Rollbacks under Pruitt already affecting lives

The Associated Press WASHINGTON (AP) — For 37 mostly female farmworkers in California’s Central Valley, U.S. policy under Environmental Protection Agency chief Scott Pruitt became personal not long after sunup one day in May 2017.

Picking cabbage that morning, the workers noticed a tarry smell drifting from a nearby orchard. Mouths and lips tingled or went numb. Throats went dry. Soon some workers were vomiting and collapsing.

Officials in California’s farm-rich Kern County, where the workers fell ill, concluded that the harvesters were reacting to a pesticide, chlorpyrifos, misapplied at the neighboring orchard.

Five weeks before, in one of his first acts at the EPA, Pruitt had reversed an Obama-era initiative to ban all food crop uses of the pesticide, which damages the brain and nervous system of fetuses and young children and has been prohibited as a household bug-killer since 2001.

While the new ban would not have gone into effect by the time of the Central Valley incident, Pruitt’s action postponed any further consideration of barring the popular bug-killer on food crops at least through 2022. Chlorpyrifos is crucial to agriculture, and the farms using it need “regulatory certainty,” Pruitt’s EPA said in announcing his March 2017 decision, using a phrase that would become a watchword for his business-friendly environmental rulings.

In all, the Trump administration has targeted at least 45 environmental rules, including 25 at the EPA, according to a rollback tracker by Harvard Law School’s energy and environment program. The EPA rule changes would affect regulation of air, water and climate change, and transform how regulatory decisions are made.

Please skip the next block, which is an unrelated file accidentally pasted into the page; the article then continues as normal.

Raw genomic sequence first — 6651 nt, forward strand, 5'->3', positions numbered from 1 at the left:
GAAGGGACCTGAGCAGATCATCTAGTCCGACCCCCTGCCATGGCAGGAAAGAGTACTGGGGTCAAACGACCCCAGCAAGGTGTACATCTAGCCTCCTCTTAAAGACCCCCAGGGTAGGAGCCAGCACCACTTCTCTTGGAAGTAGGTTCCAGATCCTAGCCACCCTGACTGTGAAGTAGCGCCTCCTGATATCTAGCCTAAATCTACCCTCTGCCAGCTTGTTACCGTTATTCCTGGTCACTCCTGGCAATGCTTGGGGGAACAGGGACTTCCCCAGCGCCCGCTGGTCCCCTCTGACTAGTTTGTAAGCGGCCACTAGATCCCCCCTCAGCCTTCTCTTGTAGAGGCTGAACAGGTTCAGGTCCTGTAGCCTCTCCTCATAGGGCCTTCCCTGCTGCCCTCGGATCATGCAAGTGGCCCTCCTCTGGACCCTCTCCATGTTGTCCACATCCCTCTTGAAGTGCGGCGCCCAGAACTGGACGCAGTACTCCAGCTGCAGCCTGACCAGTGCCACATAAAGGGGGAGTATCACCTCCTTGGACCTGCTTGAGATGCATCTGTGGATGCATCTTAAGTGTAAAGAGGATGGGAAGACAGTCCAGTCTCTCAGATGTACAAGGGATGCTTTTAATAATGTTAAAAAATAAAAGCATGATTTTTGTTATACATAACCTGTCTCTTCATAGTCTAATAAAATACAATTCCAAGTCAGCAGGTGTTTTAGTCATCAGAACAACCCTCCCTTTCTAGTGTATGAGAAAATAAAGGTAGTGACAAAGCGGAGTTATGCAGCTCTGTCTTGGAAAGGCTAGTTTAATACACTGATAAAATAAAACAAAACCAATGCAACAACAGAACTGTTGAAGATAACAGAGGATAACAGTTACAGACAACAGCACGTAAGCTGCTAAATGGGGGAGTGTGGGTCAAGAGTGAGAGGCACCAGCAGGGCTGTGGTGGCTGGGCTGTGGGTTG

Pruitt, who resigned Thursday after months of ethics scandals, announced many of the policy changes quickly, and former EPA officials and environmental group predict that his proposed rollbacks will be vulnerable to court challenges.

“The world is focusing on Pruitt and his indiscretions, but they’re minuscule when you look at the impact of that change” on decision-making, said Chris Zarba, who quit this year as coordinator of two of the agency’s science advisory panels.

He was referring to allegations, now the subject of several federal investigations, about Pruitt’s lavish spending on travel and security, including a $43,000 soundproof telephone booth, and claims that he misused his office for personal gain, including seeking a fast-food franchise for his wife.

“This is not phone booths and Chick-fil-A issues,” Zarba said. “This is Americans’ lives.”Speech

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